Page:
Find different angles from which to shoot. Climb to the top of the grandstands. Use over-the-shoulder shots of the parents watching their children, and shots of the crowd's reactions. As we discuss below, shots like these provide tremendous flexibility during editing. You don't have multiple cameras, but all consumer video-editing software can cut and paste scenes freely, so the end result can emulate multicamera productions.

4. Minimize motion. Even as you move around, make sure each shot is as stable as possible. When shooting, sit or lean against a wall. Practice camera motions beforehand, so you'll be smooth during the real thing.

Make sure that the coach or that tall guy in front of you won't obscure your shot. Practice the zooming you'll need to keep Sally roughly the same size in the frame as she runs closer to you. Or practice panning from the waist if she's moving from left to right in front of you, which makes for a smoother shot than moving the camera with your hands. In either case, move slowly to avoid jerky footage.

5. Be realistic. If ESPN can boil the Olympics down to 5 minutes of highlights, you should be able to do the same. It's tough to balance the motivations of archiving your child's youth and producing a video worth watching. Assuming you have enough hard drive space, why not do both? Most professional videographers present their customers with footage of an entire event (say, a wedding) and a highlights reel. When your goal is to create an enjoyable video, plan to shave off at least half to three-quarters of your original footage.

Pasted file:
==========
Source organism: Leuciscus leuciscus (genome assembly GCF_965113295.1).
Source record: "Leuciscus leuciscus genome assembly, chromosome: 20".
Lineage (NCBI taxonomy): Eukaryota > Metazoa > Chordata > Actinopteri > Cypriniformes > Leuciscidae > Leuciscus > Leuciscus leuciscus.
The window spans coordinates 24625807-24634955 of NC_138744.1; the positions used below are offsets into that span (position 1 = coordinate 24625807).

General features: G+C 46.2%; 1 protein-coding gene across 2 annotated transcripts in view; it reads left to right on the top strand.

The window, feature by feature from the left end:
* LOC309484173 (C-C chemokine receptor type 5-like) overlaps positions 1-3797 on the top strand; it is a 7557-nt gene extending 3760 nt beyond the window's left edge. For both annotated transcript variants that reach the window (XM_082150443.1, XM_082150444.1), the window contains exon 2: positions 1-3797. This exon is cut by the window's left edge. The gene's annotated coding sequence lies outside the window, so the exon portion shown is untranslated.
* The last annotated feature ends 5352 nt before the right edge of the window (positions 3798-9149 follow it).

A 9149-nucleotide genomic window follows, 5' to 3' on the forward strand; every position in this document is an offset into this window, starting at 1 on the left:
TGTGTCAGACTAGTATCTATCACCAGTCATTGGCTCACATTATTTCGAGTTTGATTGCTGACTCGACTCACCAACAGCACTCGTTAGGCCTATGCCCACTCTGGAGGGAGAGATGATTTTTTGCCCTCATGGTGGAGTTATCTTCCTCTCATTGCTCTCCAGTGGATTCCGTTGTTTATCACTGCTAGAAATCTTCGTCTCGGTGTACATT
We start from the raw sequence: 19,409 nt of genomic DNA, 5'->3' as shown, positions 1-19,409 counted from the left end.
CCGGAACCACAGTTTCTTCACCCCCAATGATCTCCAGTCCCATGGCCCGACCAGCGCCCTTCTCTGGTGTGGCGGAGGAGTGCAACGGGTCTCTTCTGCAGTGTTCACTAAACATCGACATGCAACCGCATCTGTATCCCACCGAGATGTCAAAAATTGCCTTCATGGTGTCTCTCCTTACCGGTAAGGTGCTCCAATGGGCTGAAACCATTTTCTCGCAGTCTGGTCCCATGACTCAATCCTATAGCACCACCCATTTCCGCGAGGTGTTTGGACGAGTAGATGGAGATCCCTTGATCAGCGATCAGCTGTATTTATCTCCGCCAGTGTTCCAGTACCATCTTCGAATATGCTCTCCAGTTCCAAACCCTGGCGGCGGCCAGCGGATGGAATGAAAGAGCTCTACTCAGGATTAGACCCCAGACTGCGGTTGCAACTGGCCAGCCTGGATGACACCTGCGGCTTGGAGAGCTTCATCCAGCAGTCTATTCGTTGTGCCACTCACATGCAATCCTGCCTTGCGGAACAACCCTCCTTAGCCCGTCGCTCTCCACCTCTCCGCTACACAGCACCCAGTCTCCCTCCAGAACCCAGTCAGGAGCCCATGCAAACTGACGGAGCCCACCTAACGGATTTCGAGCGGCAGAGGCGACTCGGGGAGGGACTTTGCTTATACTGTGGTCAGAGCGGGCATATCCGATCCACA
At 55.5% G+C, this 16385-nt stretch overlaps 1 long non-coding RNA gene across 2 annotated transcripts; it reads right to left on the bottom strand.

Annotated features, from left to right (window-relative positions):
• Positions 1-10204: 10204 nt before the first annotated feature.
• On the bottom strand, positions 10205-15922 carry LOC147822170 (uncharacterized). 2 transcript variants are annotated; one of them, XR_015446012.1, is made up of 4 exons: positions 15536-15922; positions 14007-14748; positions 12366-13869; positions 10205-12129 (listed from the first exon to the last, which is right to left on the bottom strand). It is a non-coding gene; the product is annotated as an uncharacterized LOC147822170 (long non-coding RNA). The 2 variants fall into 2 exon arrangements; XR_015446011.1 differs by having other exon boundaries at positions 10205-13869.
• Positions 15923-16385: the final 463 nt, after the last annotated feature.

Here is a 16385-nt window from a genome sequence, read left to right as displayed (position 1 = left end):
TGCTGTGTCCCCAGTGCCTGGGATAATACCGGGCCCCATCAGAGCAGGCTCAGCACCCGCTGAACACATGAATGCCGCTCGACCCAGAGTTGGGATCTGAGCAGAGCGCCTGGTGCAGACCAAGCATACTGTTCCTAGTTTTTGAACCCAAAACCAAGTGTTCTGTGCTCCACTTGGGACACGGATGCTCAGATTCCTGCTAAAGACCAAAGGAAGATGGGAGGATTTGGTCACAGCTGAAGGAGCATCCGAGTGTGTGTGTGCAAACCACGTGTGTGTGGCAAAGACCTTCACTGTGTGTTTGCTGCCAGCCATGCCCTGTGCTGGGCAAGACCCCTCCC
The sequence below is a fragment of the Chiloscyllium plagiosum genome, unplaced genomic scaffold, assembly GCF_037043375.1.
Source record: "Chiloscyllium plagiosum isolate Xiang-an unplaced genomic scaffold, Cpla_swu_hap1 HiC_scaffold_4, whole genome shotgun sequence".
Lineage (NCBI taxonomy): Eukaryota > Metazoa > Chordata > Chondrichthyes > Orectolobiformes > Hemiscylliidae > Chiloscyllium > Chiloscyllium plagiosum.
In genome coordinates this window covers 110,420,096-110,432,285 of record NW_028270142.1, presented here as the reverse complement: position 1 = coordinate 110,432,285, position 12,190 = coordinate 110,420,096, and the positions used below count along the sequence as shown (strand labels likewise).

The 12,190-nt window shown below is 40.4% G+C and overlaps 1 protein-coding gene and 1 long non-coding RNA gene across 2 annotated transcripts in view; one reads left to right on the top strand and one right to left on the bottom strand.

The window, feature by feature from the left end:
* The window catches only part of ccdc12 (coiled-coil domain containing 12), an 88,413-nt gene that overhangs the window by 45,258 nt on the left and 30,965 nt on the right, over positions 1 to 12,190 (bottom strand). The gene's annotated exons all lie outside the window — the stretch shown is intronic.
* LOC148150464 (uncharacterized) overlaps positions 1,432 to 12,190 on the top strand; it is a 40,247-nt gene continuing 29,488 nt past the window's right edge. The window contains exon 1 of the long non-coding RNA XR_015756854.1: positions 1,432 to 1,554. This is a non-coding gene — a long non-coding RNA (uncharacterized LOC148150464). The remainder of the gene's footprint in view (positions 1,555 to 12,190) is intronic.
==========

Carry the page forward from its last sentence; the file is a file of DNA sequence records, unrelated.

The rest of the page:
6. Shoot with scene detection on. If you're using DV, make sure that scene detection is enabled during capture. Scene detection uses time codes on the DV media to create individual, editable clips each time you stop and start recording ( Figure 1 ). If you use an analog camera, try content-based scene detection if it's available. It's not as efficient, but it's still better than cutting up your video manually.